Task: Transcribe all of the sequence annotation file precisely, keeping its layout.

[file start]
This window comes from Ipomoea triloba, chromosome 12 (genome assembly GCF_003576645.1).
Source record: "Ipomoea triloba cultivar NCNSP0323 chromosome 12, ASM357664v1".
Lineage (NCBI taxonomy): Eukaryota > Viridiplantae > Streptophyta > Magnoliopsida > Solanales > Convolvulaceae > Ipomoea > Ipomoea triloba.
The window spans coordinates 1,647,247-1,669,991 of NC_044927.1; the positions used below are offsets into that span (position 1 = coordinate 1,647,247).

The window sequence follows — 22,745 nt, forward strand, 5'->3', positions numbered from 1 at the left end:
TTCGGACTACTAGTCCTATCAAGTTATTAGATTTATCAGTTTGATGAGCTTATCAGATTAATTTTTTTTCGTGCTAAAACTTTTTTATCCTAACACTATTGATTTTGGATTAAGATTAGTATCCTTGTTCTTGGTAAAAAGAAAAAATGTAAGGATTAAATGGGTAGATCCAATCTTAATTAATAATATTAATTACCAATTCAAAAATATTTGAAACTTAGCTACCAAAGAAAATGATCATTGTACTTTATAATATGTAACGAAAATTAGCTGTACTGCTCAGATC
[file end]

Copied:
This window comes from Ipomoea triloba, chromosome 12 (genome assembly GCF_003576645.1).
Source record: "Ipomoea triloba cultivar NCNSP0323 chromosome 12, ASM357664v1".
Lineage (NCBI taxonomy): Eukaryota > Viridiplantae > Streptophyta > Magnoliopsida > Solanales > Convolvulaceae > Ipomoea > Ipomoea triloba.
The window spans coordinates 1,647,247-1,669,991 of NC_044927.1; the positions used below are offsets into that span (position 1 = coordinate 1,647,247).

The window sequence follows — 22,745 nt, forward strand, 5'->3', positions numbered from 1 at the left end:
TTCGGACTACTAGTCCTATCAAGTTATTAGATTTATCAGTTTGATGAGCTTATCAGATTAATTTTTTTTCGTGCTAAAACTTTTTTATCCTAACACTATTGATTTTGGATTAAGATTAGTATCCTTGTTCTTGGTAAAAAGAAAAAATGTAAGGATTAAATGGGTAGATCCAATCTTAATTAATAATATTAATTACCAATTCAAAAATATTTGAAACTTAGCTACCAAAGAAAATGATCATTGTACTTTATAATATGTAACGAAAATTAGCTGTACTGCTCAGATC